My sons raced together into manhood. We lost the first in a pipeline explosion in Kuwait, and the second on his first night's deployment in Iraq. The deaths shocked us to the core, and seemed to happen overnight, "...and then there were none."
Emily's sadness slowly killed her; an aching, gnawing grief that embraced a loving heart and turned her soul black with pain and anger.
And then there was one. Me rattling about a house too large for me, too full of memory and grief; my own faith slowly ebbing. Consulting my brothers around the world, we agreed finally to sell the house and its furnishings - lock, stock and armoire at the end of the dark hall.
My gay friend Arthur leapt with flamboyant joy at the prospect of owning the house he had coveted in secret for... forever. He, weary of 'all those dusty, old putti,' as he put it, a confusion of Gothic and Renaissance architecture, ripped the house to its old bones. As each Gothic detail was rudely torn from the house, I seemed to lose one more vestige of the faith which had brought me a peace across the years.
Soon my faith had deserted me to but once a year, watching Cecil B. De Mille's "The Ten Commandments" on High Definition TV, and getting a tickle of 'faith' - until monday morning. Arthur's demolition of the prized Gothic house slowly worked its way up flights of stairs, down halls and into rooms all barely even recalled. Finally the wrecking ball and hammer found their way to the top floor and my room as a boy, blessedly left alone.
Arthur's armoire, now 'one old painted whore, with too, too many facelifts,' would turn her last trick.' Arthur would need my help. It's amazing what the efforts of two men at opposing ends of enthusiasm can accomplish. Arthur played 'HRH Elizabeth I' and I reluctantly feigned obeisance. Fifty years of a Mother's 'gift' for 'tasteful' color and 50's 'Buck Roger's' wallpaper, peeled off in huge sheaves, as though they were fleeing the door. Arthur trilled with pleasure.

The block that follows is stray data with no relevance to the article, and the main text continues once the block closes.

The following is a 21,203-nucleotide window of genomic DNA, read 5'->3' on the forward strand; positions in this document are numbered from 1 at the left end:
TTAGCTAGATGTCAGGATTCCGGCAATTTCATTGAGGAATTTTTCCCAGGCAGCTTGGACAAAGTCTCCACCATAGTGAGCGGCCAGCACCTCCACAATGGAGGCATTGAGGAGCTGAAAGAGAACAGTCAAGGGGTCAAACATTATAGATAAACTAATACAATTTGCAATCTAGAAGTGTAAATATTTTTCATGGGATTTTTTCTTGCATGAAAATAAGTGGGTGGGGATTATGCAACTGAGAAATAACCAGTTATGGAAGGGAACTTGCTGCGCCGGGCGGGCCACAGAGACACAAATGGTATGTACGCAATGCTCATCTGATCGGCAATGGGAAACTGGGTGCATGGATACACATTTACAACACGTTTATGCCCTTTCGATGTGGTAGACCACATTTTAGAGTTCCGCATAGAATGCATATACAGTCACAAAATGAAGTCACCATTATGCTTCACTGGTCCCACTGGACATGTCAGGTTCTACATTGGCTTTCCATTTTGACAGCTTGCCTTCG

We used scrapers and hammers. We used a clever gadget that removed rusted screws from their old iron foundry tombs. The lock and three hinges were removed with much difficulty, and just a bit of melodrama. The door was finally, irrevocably free from its prison, and it toppled like the Titanic in two giant slabs. We leapt back and waited for the huge dust storm to clear and reveal... nothing!
The door collapsed in a groan to reveal insulation and pipes, and cables for the Zenith and HBO. The insulation revealed older insulation and some older than the last. Arthur tore at the insulation, the newer a 'Pink Panther' pink; the older - damp and faded in some moldy, spectral brown/grey. Scotch taped to the oldest of the insulation was a page torn from an old newspaper bearing the image of Siddhartha, sitting cross-legged beneath the Bodhi tree. His eyes, once heavy with kohl, were now heavy-lidded, in acceptance of Nirvana.
The figs of the Bodhi tree lay rotting at the feet of his frail body. Next to this fading page was taped another, a gravure picture of the smiling Buddha, fat with promise and good luck. Some Chinese newspaper was crumpled into balls on the floor, behind the door that led nowhere. It had never occurred to Arthur to wonder why the door was there. 'It'll make such a fab niche,' he said, and if fact were told, I had to agree with him.
I never did find the real truth about the door myself. But I came to believe my - our - first born, still, lifeless and mute as the door itself, had the answer. He might have had all the answers.
And then, there was one.
Writer and artist Alan Rowland lives in southern New Jersey. For many years, he worked in New York City as an illustrator and art director until a seriously debilitating illness robbed him of the use of both hands. Five years ago he moved to the countryside in southern New Jersey, where he began to write poetry and prose about health, illness, art and loss.